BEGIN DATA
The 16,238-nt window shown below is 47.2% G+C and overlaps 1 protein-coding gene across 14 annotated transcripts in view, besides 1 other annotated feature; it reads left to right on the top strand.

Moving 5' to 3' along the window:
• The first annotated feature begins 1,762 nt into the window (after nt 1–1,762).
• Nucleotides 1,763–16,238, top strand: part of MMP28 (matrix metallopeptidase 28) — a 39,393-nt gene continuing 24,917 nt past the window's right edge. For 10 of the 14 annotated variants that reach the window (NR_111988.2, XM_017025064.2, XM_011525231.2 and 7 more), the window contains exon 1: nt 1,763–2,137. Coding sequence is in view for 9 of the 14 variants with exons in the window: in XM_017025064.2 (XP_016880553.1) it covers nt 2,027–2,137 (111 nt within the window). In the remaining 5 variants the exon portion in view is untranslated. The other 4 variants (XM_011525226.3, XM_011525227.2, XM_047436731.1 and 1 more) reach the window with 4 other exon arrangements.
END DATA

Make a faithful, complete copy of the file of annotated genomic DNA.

The 16,238-nt window shown below is 47.2% G+C and overlaps 1 protein-coding gene across 14 annotated transcripts in view, besides 1 other annotated feature; it reads left to right on the top strand.

Moving 5' to 3' along the window:
• The first annotated feature begins 1,762 nt into the window (after nt 1–1,762).
• Nucleotides 1,763–16,238, top strand: part of MMP28 (matrix metallopeptidase 28) — a 39,393-nt gene continuing 24,917 nt past the window's right edge. For 10 of the 14 annotated variants that reach the window (NR_111988.2, XM_017025064.2, XM_011525231.2 and 7 more), the window contains exon 1: nt 1,763–2,137. Coding sequence is in view for 9 of the 14 variants with exons in the window: in XM_017025064.2 (XP_016880553.1) it covers nt 2,027–2,137 (111 nt within the window). In the remaining 5 variants the exon portion in view is untranslated. The other 4 variants (XM_011525226.3, XM_011525227.2, XM_047436731.1 and 1 more) reach the window with 4 other exon arrangements.